That same perspective can be applied to Portland on the defensive end of the floor, where there have already been some signs of hope. Both Zach Collins and Whiteside are so damn big that it’s made it difficult for teams to grab defensive rebounds even when they’ve positioned themselves well. This could not only lead to additional offensive chances for Portland, but slow opponents down in transition. The longer teams have to battle the two giants for rebounds, the less likely it is they get down on the floor and catch the rest of the Blazers off guard.

Preseason usually isn't one of my favorite times of the year. Fans gets all excited for basketball, but those of us working in media who have done this before are really waiting for Game 1 of 82 (Or perhaps the All-Star break). But this year in Portland is different, largely because much of this roster is different. The Blazers are a team of intrigue, and already in this short preseason have shown us a little bit of who they are going to be. The constituent parts are there, now we just need to see them hone themselves into a playoff contender. 

Here's how the Trail Blazers plan to approach exhibition game vs. Jazz

Here's how the Trail Blazers plan to approach exhibition game vs. Jazz

The Trail Blazers take on the Utah Jazz Wednesday night in Salt Lake City and it could be about as close to a regular-season game as you can get in the exhibition season.

Coach Terry Stotts plans to make it pretty close to a dress rehearsal for his team and it may be the final opportunity to do so. Portland finishes the preseason schedule Thursday night with a game in Denver, but because the Trail Blazers open the regular season against the Nuggets next week in Moda Center, Stotts isn’t expected to use his regulars for extended minutes, if at all.

Damian Lillard was asked what he expected to get out of the game against the Jazz.

“Closer to a real game,” he said. “We’re going to play closer to our normal minutes. Obviously, having to face that altitude, seeing a division opponent and they’ve added a lot of guys, first road trip. It’s going to be a good thing for us.”

Lillard, like so many other veteran players, is finding the preseason more difficult than he did when he was in his early years as an NBA player. It becomes much tougher to find the same intensity usually reserved for a regular-season game.

“I think you should,” he said. “But it’s hard to, when you know it’s not going to count. It gets harder every year. But I think this is as close to a regular-season game as you’re going to get to it.”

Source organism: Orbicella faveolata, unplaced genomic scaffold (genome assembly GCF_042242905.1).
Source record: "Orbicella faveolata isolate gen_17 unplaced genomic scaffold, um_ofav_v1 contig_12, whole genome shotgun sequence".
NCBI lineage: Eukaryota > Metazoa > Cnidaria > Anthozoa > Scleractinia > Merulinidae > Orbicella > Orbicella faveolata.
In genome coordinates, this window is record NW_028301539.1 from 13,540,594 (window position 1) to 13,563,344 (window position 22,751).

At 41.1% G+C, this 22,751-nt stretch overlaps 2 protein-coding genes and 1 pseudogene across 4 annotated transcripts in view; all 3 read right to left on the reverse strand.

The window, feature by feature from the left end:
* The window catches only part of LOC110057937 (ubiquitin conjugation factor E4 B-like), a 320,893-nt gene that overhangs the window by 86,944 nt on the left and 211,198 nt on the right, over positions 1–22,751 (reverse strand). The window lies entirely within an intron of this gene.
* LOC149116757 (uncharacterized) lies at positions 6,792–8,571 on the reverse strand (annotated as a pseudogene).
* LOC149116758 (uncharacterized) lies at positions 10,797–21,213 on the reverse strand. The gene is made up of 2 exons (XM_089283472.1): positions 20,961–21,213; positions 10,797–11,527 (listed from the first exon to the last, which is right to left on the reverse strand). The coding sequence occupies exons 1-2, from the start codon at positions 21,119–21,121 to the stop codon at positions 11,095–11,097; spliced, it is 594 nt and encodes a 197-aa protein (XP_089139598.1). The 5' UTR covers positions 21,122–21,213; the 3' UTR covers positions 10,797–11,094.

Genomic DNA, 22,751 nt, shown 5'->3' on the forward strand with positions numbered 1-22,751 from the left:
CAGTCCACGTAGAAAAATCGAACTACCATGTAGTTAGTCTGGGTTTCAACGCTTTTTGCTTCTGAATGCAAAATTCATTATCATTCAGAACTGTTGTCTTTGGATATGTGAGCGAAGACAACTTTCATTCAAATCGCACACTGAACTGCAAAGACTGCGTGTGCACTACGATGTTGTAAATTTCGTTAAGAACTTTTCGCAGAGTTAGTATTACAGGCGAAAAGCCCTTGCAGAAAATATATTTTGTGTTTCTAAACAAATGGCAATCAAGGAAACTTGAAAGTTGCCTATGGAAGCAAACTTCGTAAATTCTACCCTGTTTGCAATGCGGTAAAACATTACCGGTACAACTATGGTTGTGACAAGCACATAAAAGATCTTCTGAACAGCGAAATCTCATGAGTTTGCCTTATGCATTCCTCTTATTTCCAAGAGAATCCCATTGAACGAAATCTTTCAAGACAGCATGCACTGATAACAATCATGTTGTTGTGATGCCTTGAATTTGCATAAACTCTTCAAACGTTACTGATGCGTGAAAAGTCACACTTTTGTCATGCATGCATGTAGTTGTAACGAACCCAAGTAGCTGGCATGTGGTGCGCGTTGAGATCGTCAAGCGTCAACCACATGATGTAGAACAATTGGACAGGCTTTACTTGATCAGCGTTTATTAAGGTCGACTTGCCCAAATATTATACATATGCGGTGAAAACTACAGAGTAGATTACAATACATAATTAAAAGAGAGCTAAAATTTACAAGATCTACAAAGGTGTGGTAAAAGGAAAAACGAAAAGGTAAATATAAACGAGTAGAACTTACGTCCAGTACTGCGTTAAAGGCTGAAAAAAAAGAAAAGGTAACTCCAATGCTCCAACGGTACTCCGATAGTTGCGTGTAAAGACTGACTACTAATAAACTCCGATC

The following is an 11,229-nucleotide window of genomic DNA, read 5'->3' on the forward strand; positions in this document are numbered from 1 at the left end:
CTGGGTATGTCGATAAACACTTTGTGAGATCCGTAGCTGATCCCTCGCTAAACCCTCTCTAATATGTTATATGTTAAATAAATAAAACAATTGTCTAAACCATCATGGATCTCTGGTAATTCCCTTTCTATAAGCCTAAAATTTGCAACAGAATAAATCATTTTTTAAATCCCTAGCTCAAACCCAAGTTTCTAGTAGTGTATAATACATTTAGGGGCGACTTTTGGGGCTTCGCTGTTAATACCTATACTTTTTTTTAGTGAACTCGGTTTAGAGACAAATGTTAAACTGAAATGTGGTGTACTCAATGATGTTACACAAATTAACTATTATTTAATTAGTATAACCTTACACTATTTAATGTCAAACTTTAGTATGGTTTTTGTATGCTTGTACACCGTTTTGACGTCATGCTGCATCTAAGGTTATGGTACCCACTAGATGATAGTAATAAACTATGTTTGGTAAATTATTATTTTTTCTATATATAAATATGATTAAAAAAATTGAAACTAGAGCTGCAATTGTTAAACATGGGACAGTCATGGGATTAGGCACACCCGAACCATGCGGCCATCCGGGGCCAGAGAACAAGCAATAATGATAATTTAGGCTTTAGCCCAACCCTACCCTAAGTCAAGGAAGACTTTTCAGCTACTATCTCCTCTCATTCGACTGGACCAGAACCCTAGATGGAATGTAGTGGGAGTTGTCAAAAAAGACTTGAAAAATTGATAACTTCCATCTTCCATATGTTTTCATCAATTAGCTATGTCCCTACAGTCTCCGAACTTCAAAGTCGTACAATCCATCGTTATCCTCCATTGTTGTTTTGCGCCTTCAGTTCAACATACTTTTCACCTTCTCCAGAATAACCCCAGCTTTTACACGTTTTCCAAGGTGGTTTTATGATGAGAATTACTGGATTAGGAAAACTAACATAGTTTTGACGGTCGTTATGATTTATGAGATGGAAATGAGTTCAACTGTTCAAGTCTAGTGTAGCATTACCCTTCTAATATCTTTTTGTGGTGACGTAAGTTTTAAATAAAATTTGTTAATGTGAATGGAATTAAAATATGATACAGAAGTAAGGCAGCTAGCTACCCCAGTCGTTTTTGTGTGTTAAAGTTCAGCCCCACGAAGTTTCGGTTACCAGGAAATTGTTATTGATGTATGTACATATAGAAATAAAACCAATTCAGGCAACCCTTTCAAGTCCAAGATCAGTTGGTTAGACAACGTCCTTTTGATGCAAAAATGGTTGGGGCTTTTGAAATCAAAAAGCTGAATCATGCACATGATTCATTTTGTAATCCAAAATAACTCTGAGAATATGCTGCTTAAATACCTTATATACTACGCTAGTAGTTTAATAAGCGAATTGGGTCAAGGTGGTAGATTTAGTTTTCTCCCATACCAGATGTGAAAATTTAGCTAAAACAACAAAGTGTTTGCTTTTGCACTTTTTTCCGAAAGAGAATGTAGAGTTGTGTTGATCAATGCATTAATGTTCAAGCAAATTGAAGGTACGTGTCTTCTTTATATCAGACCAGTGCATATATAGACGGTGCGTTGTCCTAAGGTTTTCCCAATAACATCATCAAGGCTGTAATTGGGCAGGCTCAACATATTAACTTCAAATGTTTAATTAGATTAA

Coaches have the same sort of issues. They want to get their team ready for the regular season, yet they know they can’t risk injuries and they don’t want to give away insight into their team for regular-season scouting reports. But there are rotation and substitution questions to answer, too.

And in the case of Stotts, he won’t be too concerned with the team’s record in the non-counting games.

“I look at it as, ‘How are we playing? Are there more positives than negatives?’ Ultimately, I don’t think preseason wins and losses are an indication of your season,” Stotts said.

And then there’s the psychological aspects to a game like this.

Stotts was asked if he’d chase a win in this game if he found the score tied with a few minutes to go or just let it go.

“Over the years, there have been games where you don’t think it’s going to go that way,” he said. “But at some point, in the third or fourth quarter, both coaches say, ‘Let’s go for it.’ Both teams realize, this is how the games are going to go. I can’t say how the next two are going to go. But I’ve seen games where both teams, all of a sudden, decide, ‘Let’s go for a win.'”

But there’s the other side to that. There have also been games where one coach decides he’s going for it but then the other coach decides he doesn’t want to take a chance of losing a non-counting game and just goes to his bench and gives up on chasing the win. Better not to give a team some sort of psychological advantage by beating you in a game it knew you wanted to win.

“Yeah,” Stotts said, with a laugh. “Oh yeah. That happens. Honestly, that’s kind of a fun part of the preseason -- you can do those things without repercussions.”

Wednesday night we’ll likely know more about the Trail Blazers – and Utah Jazz – than we knew Tuesday. Or maybe we won't.

Trail Blazers rookie Nassir Little still favoring his left ankle

Trail Blazers rookie Nassir Little still favoring his left ankle

With just two exhibition games reaming for the Portland Trail Blazers, their only rookie Nassir Little will not be gaining more preseason experience.

Little has not practiced since spraining his left ankle last Thursday against Maccabi Haifa.

The 19-year-old was working with the training staff after Tuesday’s practice, but it was clear Little’s ankle was not 100 percent.

After practice, Blazers head coach Terry Stotts said, “If you were watching him, he’s still favoring his ankle. So, he won’t play in either game.”

[RELATED]: Trail Blazer rookie Nassir Little already "paying it forward" in the Portland community

Little had to leave the game against Maccabi Haifa late in the first quarter after he went up for a layup and was fouled on the attempt. He landed awkwardly and was seen on the court holding his left leg.